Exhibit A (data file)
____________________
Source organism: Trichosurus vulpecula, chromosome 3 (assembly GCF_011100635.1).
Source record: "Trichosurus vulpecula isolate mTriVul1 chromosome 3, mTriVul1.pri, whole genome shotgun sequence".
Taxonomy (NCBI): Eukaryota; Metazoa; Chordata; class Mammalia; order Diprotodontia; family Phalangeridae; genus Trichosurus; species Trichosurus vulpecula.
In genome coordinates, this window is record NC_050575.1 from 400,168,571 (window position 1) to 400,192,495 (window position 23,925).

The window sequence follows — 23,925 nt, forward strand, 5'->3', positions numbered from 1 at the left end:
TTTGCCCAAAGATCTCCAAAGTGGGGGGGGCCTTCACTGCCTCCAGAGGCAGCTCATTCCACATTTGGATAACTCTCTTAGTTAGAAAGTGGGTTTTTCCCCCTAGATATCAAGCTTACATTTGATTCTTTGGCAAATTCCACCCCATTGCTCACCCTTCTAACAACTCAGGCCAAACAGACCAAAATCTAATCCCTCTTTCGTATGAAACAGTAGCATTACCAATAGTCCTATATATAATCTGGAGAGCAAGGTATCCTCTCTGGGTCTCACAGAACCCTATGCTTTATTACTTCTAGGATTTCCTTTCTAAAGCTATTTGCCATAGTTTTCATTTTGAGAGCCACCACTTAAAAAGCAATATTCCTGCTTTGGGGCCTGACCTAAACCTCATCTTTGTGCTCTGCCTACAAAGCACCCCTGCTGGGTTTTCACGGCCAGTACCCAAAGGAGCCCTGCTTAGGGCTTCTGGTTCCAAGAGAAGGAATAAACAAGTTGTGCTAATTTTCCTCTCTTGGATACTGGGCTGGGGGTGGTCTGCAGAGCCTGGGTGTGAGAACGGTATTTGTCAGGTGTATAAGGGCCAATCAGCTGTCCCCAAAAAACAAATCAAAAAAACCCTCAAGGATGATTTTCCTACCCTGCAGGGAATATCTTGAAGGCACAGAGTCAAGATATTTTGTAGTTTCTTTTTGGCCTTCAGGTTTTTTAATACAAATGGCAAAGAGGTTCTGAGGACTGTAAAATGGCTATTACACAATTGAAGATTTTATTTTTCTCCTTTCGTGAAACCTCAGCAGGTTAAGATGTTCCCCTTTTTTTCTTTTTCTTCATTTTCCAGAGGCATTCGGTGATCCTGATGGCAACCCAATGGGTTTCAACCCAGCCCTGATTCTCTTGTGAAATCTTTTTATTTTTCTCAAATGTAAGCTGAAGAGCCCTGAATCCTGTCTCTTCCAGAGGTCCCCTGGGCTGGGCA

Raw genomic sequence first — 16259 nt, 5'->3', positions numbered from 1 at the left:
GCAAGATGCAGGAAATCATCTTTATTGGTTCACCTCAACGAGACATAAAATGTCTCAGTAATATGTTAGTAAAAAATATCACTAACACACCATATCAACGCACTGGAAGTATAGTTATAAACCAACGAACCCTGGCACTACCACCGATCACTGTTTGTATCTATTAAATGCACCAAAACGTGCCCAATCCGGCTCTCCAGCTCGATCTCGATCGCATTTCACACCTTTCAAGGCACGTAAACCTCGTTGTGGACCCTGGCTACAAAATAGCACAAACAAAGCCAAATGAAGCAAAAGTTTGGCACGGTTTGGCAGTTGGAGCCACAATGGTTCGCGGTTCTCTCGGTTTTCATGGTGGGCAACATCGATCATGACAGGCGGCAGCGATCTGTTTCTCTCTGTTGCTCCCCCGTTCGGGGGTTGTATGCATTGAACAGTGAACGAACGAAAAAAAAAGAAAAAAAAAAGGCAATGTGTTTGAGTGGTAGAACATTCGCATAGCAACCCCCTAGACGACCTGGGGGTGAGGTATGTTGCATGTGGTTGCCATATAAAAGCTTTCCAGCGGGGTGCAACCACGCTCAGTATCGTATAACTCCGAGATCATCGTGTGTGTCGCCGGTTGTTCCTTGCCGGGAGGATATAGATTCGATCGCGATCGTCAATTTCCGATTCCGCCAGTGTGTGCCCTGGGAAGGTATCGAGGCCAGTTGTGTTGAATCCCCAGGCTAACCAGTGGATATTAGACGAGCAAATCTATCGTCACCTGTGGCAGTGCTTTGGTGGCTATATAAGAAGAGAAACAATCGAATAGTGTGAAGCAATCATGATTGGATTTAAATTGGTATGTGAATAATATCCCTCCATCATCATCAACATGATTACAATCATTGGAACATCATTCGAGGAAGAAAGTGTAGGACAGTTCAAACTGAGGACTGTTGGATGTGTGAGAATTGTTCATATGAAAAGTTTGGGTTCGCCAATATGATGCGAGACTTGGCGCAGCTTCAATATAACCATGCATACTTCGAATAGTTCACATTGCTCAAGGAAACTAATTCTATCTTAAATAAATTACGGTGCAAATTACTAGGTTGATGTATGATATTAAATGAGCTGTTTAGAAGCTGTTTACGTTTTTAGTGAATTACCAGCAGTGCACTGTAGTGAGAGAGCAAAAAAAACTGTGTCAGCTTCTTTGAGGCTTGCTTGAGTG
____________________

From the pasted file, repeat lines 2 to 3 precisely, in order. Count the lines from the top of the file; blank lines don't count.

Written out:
Source record: "Trichosurus vulpecula isolate mTriVul1 chromosome 3, mTriVul1.pri, whole genome shotgun sequence".
Taxonomy (NCBI): Eukaryota; Metazoa; Chordata; class Mammalia; order Diprotodontia; family Phalangeridae; genus Trichosurus; species Trichosurus vulpecula.